Skip to Main Content

A Guide for Music Citation - Chicago/Turabian Style

This guide supports music students by providing examples and tips for Chicago/Turabian style citation. It covers all types of music sources, including texts, scores, and recordings.

What to Include

In your Bibliography, you normally include every source you cite in your notes (for some exceptions, see below). If you want, you can also include other sources that were significant for your research.

The following sources are not generally included in a bibliography, unless they are of great significance for your research, but they should always be cited in footnotes:

  • Newspaper articles
  • Classical, Medieval, and early English literary works and some well-known English-language plays (e.g. Beowulf, Romeo and Juliet)
  • The Bible and other sacred works
  • Well-known reference works, such as major dictionaries and encyclopedias
  • Short published items, such as reviews of books or performances, abstracts, pamphlets, and reports
  • Unpublished interviews and personal communications, blog entries, online comments, and postings to electronic mailing lists
  • Individual documents in unpublished manuscript collections
  • Works of art and other visual sources, live performances, television, and other broadcast programs
  • The U.S. Constitution, legal cases, and statutes

Page Formatting

  • At the top of the first page, include the heading "Bibliography."
  • Leave two blank lines between the "Bibliography" heading and your first citation.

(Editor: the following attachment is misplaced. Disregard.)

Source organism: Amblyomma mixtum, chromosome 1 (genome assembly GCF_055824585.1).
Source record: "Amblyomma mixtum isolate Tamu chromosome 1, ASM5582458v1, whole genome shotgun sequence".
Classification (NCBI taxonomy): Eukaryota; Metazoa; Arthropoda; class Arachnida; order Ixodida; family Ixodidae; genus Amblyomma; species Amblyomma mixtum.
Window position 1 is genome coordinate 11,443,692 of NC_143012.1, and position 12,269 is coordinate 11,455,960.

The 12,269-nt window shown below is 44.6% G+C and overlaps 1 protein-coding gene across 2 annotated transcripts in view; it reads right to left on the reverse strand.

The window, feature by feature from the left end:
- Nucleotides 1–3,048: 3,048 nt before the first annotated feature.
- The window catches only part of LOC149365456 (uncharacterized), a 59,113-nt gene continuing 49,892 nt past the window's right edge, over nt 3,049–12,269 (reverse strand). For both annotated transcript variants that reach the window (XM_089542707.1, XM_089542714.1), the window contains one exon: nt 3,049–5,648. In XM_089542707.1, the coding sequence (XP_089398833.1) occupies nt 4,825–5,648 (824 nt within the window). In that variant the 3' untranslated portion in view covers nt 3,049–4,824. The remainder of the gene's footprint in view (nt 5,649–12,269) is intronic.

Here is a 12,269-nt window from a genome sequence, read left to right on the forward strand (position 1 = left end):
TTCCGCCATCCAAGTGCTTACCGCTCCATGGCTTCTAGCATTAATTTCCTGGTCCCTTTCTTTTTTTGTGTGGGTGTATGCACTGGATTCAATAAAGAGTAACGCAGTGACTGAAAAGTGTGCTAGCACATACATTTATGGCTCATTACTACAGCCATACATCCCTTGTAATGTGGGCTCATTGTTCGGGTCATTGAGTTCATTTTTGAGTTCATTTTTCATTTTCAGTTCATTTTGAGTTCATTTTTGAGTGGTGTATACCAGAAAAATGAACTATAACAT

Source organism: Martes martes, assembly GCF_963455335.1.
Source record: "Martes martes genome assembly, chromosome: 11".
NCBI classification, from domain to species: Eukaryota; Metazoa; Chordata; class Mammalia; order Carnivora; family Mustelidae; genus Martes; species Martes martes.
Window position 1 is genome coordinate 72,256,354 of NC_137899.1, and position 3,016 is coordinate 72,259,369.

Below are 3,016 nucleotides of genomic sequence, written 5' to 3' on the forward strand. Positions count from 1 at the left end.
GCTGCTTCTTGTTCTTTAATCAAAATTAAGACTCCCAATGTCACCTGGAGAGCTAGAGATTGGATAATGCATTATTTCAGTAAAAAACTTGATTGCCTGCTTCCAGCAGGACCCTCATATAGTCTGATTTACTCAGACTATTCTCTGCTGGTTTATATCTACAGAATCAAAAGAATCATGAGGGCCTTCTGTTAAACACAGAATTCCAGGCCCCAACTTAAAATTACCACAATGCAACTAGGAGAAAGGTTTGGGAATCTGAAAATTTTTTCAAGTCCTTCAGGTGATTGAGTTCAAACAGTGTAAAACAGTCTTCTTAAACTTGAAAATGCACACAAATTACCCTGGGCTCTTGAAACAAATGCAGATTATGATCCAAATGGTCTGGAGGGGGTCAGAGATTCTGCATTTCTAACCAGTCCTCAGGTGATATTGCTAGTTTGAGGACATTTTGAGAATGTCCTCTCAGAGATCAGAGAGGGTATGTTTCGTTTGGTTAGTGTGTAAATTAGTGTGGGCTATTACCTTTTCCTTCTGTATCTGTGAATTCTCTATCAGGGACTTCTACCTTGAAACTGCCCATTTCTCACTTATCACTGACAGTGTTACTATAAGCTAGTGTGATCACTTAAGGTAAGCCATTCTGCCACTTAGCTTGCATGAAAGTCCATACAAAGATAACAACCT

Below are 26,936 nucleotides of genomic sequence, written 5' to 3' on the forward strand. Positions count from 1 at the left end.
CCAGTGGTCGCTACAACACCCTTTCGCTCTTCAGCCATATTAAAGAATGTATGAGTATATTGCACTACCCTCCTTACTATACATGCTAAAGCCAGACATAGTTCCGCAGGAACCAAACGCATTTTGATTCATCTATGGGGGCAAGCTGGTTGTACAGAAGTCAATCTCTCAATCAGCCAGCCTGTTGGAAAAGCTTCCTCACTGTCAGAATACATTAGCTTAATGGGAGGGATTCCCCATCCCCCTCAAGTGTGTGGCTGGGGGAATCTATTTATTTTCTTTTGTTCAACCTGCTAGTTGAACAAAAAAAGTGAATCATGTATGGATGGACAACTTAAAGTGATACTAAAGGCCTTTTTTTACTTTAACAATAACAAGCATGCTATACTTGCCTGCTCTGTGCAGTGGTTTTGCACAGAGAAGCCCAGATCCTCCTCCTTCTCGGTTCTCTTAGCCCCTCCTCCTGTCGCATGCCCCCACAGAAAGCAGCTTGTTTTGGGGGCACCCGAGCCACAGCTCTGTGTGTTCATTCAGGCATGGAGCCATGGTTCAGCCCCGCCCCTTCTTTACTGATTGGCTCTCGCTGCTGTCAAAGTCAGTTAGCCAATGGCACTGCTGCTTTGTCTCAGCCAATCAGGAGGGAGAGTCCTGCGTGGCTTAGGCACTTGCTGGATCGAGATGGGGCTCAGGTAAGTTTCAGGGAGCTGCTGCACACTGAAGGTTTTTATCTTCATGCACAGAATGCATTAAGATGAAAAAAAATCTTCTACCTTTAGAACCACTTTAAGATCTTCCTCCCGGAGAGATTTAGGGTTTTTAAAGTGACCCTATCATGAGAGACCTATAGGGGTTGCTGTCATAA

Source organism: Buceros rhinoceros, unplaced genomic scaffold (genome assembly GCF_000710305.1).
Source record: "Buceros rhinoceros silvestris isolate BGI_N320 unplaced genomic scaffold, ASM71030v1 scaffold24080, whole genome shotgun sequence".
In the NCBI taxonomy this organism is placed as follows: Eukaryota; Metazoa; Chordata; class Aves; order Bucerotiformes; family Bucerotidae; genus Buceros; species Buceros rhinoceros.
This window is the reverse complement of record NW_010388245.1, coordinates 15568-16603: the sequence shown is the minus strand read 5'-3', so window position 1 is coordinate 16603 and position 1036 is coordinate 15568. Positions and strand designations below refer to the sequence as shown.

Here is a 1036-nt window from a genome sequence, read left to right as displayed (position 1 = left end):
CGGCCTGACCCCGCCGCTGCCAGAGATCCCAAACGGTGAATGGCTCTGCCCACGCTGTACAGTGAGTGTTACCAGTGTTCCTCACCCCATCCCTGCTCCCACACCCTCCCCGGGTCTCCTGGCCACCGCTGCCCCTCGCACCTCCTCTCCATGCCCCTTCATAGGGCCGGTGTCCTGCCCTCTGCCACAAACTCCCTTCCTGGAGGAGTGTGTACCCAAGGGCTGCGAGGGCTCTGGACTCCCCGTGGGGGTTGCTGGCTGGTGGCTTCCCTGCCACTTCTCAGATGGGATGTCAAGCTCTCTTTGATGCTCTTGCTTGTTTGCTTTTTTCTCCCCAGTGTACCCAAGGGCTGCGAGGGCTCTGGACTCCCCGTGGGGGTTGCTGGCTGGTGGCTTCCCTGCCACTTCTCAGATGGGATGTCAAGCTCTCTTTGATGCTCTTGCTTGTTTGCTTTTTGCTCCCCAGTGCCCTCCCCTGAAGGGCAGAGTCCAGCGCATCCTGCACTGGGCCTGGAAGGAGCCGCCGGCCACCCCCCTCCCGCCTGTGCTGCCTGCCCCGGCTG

• Each citation should be single-spaced with a 1/2-inch hanging indent.
  • Leave one blank line between each citation.

To create a hanging indent (PC or Mac): Highlight your citations and press Ctrl + t

Arrangement of Entries

List your citations alphabetically by author last name. When there is no author, alphabetize by the first word/name in the citation.


College Music Society. Directory of Music Faculties in Colleges and Universities, U.S. and Canada, 2013-2014. Binghamton, NY: College Music Society, 2013.

Lexikon des Klaviers. S.v. "Feurich," by Lydia Rilling. Laaber, Germany: Laaber, 2006.

Liszt, Franz. “Les Préludes.” In Famous Symphonic Poems in Score, edited and devised by Albert E. Wier, 52–74. Miniature Score Series. New York: Bonanza Books, 1938.

Repeating Author Names

When your bibliography includes multiple items by the same author, do not repeat the author's name. Write the first citation normally. In the following citations, replace the name with three em dashes.


Taruskin, Richard. The Danger of Music and Other Anti-Utopian Essays. Berkeley: University of California Press, 2009.

———. Text and Act: Essays on Music and Performance. New York: Oxford University Press, 1995.

———, and Piero Weiss, eds. Music in the Western World: A History in Documents. New York: Schirmer Books, 1984.


To insert one em dash:

On a PC: Alt + Ctrl + Num Lock + dash (repeat 3 times)

On a Mac: Option/Alt + Shift + dash (repeat 3 times)